The author of this blog is Douglas C. McNabb. Please feel free to contact him directly at mcnabb@mcnabbassociates.com or at one of the offices listed above.


“Inmate Charged in Murder-for-Hire Plot Against Federal Judge”

May 16, 2013

The Federal Bureau of Investigation (FBI) on May 15, 2013 released the following:

“FORT WORTH, TX— Phillip Monroe Ballard, 71, has been charged with murder for hire, United States Attorney Kenneth Magidson of the Southern District of Texas announced today.

The indictment, returned just a short time ago, alleges Ballard solicited the murder for hire of a U.S. District Judge in the Northern District of Texas.

Ballard, currently in federal custody on unrelated charges in the Northern District of Texas, will remain in custody pending further criminal proceedings in this case. He is expected to appear before a U.S. Magistrate Judge in Fort Worth in the near future.

If convicted, Ballard faces up to 20 years in prison and a $250,000 fine.

The case is being investigated by the FBI. Assistant U.S. Attorneys Mark McIntyre and Craig Feazel are prosecuting the case.

An indictment is a formal accusation of criminal conduct, not evidence. A defendant is presumed innocent unless convicted through due process of law.”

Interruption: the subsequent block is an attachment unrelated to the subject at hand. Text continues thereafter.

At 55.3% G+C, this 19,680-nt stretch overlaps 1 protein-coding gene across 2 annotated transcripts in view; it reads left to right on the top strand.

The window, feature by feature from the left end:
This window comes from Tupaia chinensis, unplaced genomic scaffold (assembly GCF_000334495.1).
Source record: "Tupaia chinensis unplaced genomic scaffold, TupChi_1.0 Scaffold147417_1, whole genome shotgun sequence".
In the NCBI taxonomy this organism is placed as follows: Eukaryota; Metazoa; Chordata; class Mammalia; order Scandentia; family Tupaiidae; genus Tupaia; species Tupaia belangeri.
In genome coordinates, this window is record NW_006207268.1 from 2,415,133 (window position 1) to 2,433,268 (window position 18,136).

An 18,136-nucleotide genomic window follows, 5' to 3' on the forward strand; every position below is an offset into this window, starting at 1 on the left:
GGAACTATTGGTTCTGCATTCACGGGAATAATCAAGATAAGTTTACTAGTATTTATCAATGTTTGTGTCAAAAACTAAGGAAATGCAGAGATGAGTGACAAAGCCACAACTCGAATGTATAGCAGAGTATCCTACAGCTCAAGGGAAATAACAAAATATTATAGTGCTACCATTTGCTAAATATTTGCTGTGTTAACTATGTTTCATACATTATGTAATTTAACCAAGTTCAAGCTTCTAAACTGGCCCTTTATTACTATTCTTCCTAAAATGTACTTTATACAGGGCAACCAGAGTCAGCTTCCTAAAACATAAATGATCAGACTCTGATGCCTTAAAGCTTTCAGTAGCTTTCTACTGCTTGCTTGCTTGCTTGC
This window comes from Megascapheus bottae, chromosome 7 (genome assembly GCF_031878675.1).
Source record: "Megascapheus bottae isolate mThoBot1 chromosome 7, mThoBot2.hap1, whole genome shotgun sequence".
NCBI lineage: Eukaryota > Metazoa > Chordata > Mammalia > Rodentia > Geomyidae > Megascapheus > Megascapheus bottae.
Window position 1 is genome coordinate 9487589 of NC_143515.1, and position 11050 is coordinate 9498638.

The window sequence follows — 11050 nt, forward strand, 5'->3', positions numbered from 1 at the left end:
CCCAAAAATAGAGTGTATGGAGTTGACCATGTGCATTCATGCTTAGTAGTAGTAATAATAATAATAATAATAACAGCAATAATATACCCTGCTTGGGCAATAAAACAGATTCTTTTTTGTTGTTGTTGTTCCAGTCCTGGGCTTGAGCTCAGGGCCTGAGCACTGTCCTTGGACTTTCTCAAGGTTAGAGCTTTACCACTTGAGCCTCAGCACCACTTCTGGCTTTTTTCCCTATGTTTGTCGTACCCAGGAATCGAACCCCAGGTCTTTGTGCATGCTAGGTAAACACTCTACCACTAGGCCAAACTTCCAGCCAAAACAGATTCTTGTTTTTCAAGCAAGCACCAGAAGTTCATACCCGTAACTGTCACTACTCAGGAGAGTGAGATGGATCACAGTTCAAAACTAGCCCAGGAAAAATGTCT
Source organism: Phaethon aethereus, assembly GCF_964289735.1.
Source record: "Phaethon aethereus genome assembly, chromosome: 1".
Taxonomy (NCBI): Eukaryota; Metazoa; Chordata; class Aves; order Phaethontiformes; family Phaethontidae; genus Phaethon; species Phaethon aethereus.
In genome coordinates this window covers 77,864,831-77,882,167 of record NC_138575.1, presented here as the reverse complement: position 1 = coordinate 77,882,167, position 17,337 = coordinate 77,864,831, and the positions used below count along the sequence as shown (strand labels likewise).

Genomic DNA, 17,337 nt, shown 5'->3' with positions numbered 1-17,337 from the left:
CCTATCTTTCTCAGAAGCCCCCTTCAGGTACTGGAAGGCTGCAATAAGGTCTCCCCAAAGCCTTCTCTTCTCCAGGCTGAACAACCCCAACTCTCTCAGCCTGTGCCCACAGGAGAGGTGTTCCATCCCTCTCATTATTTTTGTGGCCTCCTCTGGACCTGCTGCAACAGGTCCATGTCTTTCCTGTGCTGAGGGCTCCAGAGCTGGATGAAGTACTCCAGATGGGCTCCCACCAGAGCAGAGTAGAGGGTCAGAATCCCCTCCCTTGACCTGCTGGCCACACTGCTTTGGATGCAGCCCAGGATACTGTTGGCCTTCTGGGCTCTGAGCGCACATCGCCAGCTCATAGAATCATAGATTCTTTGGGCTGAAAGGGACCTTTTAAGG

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Douglas McNabb – McNabb Associates, P.C.’s
Federal Criminal Defense Attorneys Videos:

Federal Crimes – Be Careful

Federal Crimes – Be Proactive

Federal Crimes – Federal Indictment

Federal Crimes – Detention Hearing

————————————————————–

To find additional federal criminal news, please read Federal Criminal Defense Daily.

Douglas McNabb and other members of the U.S. law firm practice and write and/or report extensively on matters involving Federal Criminal Defense, INTERPOL Red Notice Removal, International Extradition Defense, OFAC SDN Sanctions Removal, International Criminal Court Defense, and US Seizure of Non-Resident, Foreign-Owned Assets. Because we have experience dealing with INTERPOL, our firm understands the inter-relationship that INTERPOL’s “Red Notice” brings to this equation.

The author of this blog is Douglas C. McNabb. Please feel free to contact him directly at mcnabb@mcnabbassociates.com or at one of the offices listed above.


“Dominican national arrested at Houston airport for allegedly importing cocaine by ingesting pellets”

May 15, 2013

U.S. Immigration and Customs Enforcement (ICE) on May 14, 2013 released the following:

“HOUSTON — A citizen of the Dominican Republic was arrested at the airport Saturday for allegedly importing cocaine by ingesting 53 pellets of the drug, announced U.S. Attorney Kenneth Magidson, Southern District of Texas.

The investigation leading to these charges was conducted by U.S. Immigration and Customs Enforcement’s (ICE) Homeland Security Investigations (HSI) and U.S. Customs and Border Protection (CBP).

Mikkail Antonio Nolasco Jimenez, 27, was arrested at Bush Intercontinental Airport (IAH) after it was determined he had allegedly ingested 53 pellets containing cocaine.